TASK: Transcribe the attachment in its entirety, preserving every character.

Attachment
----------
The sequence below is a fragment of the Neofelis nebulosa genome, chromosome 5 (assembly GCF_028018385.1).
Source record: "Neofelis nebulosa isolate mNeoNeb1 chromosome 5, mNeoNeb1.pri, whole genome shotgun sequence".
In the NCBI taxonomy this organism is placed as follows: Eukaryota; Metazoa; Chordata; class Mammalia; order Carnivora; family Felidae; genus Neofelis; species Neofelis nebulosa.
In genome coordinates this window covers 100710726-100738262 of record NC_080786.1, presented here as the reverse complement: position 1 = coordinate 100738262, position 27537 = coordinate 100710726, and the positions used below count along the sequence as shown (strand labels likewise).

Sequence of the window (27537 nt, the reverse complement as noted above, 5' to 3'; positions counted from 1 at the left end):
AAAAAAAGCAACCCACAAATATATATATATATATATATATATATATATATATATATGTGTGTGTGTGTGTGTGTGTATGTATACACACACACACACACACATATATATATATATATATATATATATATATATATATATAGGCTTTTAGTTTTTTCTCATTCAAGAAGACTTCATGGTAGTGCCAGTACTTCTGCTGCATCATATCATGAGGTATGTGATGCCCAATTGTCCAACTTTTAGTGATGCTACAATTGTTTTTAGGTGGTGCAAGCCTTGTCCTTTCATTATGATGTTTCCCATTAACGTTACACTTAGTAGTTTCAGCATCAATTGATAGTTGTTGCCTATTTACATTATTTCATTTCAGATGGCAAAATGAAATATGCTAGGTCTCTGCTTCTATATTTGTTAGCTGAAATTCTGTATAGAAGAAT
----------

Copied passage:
The sequence below is a fragment of the Neofelis nebulosa genome, chromosome 5 (assembly GCF_028018385.1).
Source record: "Neofelis nebulosa isolate mNeoNeb1 chromosome 5, mNeoNeb1.pri, whole genome shotgun sequence".
In the NCBI taxonomy this organism is placed as follows: Eukaryota; Metazoa; Chordata; class Mammalia; order Carnivora; family Felidae; genus Neofelis; species Neofelis nebulosa.
In genome coordinates this window covers 100710726-100738262 of record NC_080786.1, presented here as the reverse complement: position 1 = coordinate 100738262, position 27537 = coordinate 100710726, and the positions used below count along the sequence as shown (strand labels likewise).

Sequence of the window (27537 nt, the reverse complement as noted above, 5' to 3'; positions counted from 1 at the left end):
AAAAAAAGCAACCCACAAATATATATATATATATATATATATATATATATATATATGTGTGTGTGTGTGTGTGTGTATGTATACACACACACACACACACATATATATATATATATATATATATATATATATATATATAGGCTTTTAGTTTTTTCTCATTCAAGAAGACTTCATGGTAGTGCCAGTACTTCTGCTGCATCATATCATGAGGTATGTGATGCCCAATTGTCCAACTTTTAGTGATGCTACAATTGTTTTTAGGTGGTGCAAGCCTTGTCCTTTCATTATGATGTTTCCCATTAACGTTACACTTAGTAGTTTCAGCATCAATTGATAGTTGTTGCCTATTTACATTATTTCATTTCAGATGGCAAAATGAAATATGCTAGGTCTCTGCTTCTATATTTGTTAGCTGAAATTCTGTATAGAAGAAT